An inguinal hernia will not go away on its own and requires surgical repair.


An inguinal hernia is the bulging of tissues or organs through an abnormal opening in the muscles of the groin. An inguinal hernia requires surgery.

Testicular Torsion

Testicular torsion occurs when the spermatic cord (from which the testicle is suspended) suddenly twists, cutting off the blood supply to the testicle. It is a true medical emergency that requires immediate surgery.

Symptoms of testicular torsion include:

  • Sudden, severe testicular pain
  • Pain in the groin or lower abdomen
  • Worsening pain when the testicle is lifted
  • Testicular warmth and redness
  • Nausea and vomiting

The testicle may also lie higher in the scrotum due to the twisting of the spermatic cord.

People with testicular torsion often have no underlying medical condition. It can affect both adults and children but is most common between the ages of 10 and 20.

If testicular torsion is not treated immediately, the testicle may become strangulated and lost.


Testicular torsion is a medical emergency in which the spermatic cord suddenly twists, cutting off blood supply to the testicle. The pain will usually worsen when the ball is lifted. Immediate surgery is required.


Testicular pain is something you should never ignore. The cause is not always serious, but the majority of cases require treatment by a healthcare provider.

Five common causes of testicular pain are:

  • Epididymal hypertension: Mild testicular pain or discomfort caused by prolonged sexual arousal without ejaculation
  • Epididymitis: The inflammation of the epididymis usually caused by gonorrhea, chlamydia, or other bacterial infections
  • Orchitis: The inflammation of the testicle commonly caused by mump in adolescents or gonorrhea or chlamydia in adults
  • Inguinal hernia: The bulging of tissues or organs through an abnormal opening in the muscles of the groin
  • Testicular torsion: A true medical emergency in which the spermatic cord becomes twisted, cutting off blood flow to the testicle

Frequently Asked Questions

  • Can sperm buildup cause pain?

    Yes. Known medically as epididymal hypertension, blue balls can occur after a long period of arousal without ejaculation. Sperm buildup can actually cause your testicles to have a slight blue tinge. The good news is blue balls typically resolve after ejaculating.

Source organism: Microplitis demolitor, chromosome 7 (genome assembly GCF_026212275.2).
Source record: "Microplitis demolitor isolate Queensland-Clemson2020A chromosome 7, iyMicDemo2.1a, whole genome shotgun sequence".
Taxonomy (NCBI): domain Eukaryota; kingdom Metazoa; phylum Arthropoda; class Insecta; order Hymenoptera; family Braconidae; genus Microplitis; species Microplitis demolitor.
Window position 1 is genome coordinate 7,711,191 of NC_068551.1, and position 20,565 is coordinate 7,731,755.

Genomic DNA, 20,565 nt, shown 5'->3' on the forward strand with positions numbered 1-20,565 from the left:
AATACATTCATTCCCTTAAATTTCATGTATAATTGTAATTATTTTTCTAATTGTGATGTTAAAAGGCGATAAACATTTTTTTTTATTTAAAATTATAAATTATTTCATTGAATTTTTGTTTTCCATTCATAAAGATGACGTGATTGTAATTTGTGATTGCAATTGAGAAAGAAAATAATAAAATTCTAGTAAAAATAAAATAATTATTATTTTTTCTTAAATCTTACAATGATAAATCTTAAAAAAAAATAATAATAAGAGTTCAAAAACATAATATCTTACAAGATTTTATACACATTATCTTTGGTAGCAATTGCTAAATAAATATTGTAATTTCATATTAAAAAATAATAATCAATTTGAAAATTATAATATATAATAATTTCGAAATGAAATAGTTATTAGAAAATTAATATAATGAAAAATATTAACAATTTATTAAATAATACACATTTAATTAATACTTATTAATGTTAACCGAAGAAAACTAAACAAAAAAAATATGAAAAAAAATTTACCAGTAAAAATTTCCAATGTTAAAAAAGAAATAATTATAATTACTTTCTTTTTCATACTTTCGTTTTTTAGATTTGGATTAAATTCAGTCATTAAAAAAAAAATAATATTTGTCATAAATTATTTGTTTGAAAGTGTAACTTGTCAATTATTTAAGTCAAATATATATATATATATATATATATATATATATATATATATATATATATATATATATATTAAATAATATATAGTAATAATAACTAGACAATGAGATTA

• When should you see a doctor for testicle pain?

    Pain in the testicles can be concerning. You should seek immediate medical help if the pain is severe or sudden, you had an injury or trauma to the scrotum and still have pain or swelling after an hour, or the pain is accompanied by nausea and vomiting. 

    Call your healthcare provider if the pain is accompanied by a fever or lump in the scrotum, or if the scrotum is warm, red, or tender to the touch. 

  • Do sexually transmitted infections cause testicle pain?

    Yes. STIs gonorrhea and chlamydia can each cause two different conditions associated with testicle pain: epididymitis and orchitis. 

    Epididymitis is inflammation of the long, coiled tube that transports sperm from the testicles. Orchitis is an inflammation of the testicles. Both conditions can potentially lead to infertility and should be treated promptly. 

3 Sources
Verywell Health uses only high-quality sources, including peer-reviewed studies, to support the facts within our articles. Read our editorial process to learn more about how we fact-check and keep our content accurate, reliable, and trustworthy.
  1. Trojian TH, Lishnak TS, Heiman D. Epididymitis and Orchitis: An OverviewAmerican Family Physician. 2009;79(7):583-587.

  2. Cleveland Clinic. Hernia.

  3. The Official Foundation of the American Urological Association. Testicular torsion.

By Rod Brouhard, EMT-P
Rod Brouhard is an emergency medical technician paramedic (EMT-P), journalist, educator, and advocate for emergency medical service providers and patients.